The mortgage amount, the down payment requirement often is a combination of income and credit.
Any realtor you work with will ask you what price range you can afford. The pre-approval process is intended to let you know how much the banker is willing to lend you. Depending on the lender or mortgage broker, they might let you know what credit score you need to buy a house or if your bad credit will get in the way of qualifying for a mortgage at a reasonable interest rate. Once you know how much you can borrow and how much the payments will be, you can go back to your budget to see if you really want to spend that much.
Knowing how much you can afford to spend will also help you to tailor your house hunting efforts.
You are pre-approved up to a certain amount, not for a certain amount.
Keep in mind that just because you’re pre-approved or pre-qualified for a certain amount, it doesn’t mean that you have to spend that much. You can buy a less expensive home and borrow less money, which will protect you financially when mortgage interest rates go up.
3. You Need Down Payment Money Saved, Not Borrowed
With the help of mortgage insurance, 5% is the lowest amount of down payment. If you are buying a $400,000 house, 5% would be $20,000. This money can be from your own resource, cash in the bank, investments, RRSP or TSFA. It can also be gifted funds from close family members or borrowed money. If it is borrowed money, the monthly payment will be added to the affordability calculation.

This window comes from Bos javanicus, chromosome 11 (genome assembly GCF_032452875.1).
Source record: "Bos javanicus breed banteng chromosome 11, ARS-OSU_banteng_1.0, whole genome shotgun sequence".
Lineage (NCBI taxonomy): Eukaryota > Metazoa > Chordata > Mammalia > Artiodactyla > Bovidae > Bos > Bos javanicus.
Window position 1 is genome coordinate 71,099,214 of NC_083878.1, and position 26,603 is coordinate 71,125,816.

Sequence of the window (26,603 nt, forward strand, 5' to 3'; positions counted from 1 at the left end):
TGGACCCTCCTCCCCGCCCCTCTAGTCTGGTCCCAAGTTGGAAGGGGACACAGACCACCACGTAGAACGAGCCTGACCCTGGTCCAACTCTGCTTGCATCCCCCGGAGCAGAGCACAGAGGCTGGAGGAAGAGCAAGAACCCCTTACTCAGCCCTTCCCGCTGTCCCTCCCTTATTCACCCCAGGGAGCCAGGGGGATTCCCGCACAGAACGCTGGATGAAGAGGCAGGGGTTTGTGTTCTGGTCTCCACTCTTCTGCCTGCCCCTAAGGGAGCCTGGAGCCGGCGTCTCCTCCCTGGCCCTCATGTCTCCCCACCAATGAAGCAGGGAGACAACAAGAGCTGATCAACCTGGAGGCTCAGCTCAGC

If your down payment is less than 20% of your purchase price, you are required to pay for insurance on your mortgage. Your lender will explain what the premiums are based on how much of a down payment you do have. You are able to include the insurance costs in your mortgage, but that does make them more expensive.
4. Closing and Moving Costs - Legal Fees, Property Tax and Strata Fee Adjustments
It is very wise to budget another 2% of your purchase price for closing costs. In addition to buying the home, you will have legal fees, property tax and/or strata fee adjustments, house insurance (a condition of your mortgage is that you must have house insurance) and actual costs to move into your new home.
It is up to you to have the money available for when it’s needed, but a lender will also try to offer you a small line of credit for “just in case.” If you think you might need it, it might be wise to accept their offer because a credit line doesn’t cost anything if you don’t use it. In the months after buying a home, it can be hard to qualify for additional credit, especially if you’ve maxed out your mortgage amount.
5. House Purchase is not an Event. It is a process.
Most successful businesses have systems and processes in place. The reason is this, “Property Process leads to Predictable Results.
It is no different than buying your house. Whether it be your first home or upgrading to another home.
- Know what your price range.
- Know where you can buy.
- Location - which city
- Location - which part of the city
- Location - which neighbourhood
- Build a team of trusted advisors.
- Mortgage Brokers
- Real Estate Lawyers
- Home Inspectors
- Learn - from Trusted Advisors:
- Mortgage Market
- Real Estate Market
- House search process
- Negotiation Process
- Celebrate your success.
There are lots of horror stories about the home buying process. And a lot of them are true. Sometimes it is beyond our control. However, most of the time is due to the lack of following a proper process. “Buy a home should be your fondest dream, do not let it be your worst nightmare.”
Let me repeat what was said earlier. “Proper Process leads to Predictable Results.”
Home buying should be a positive and joyful experience. By following the proper process, it should lead to a celebration of your new home.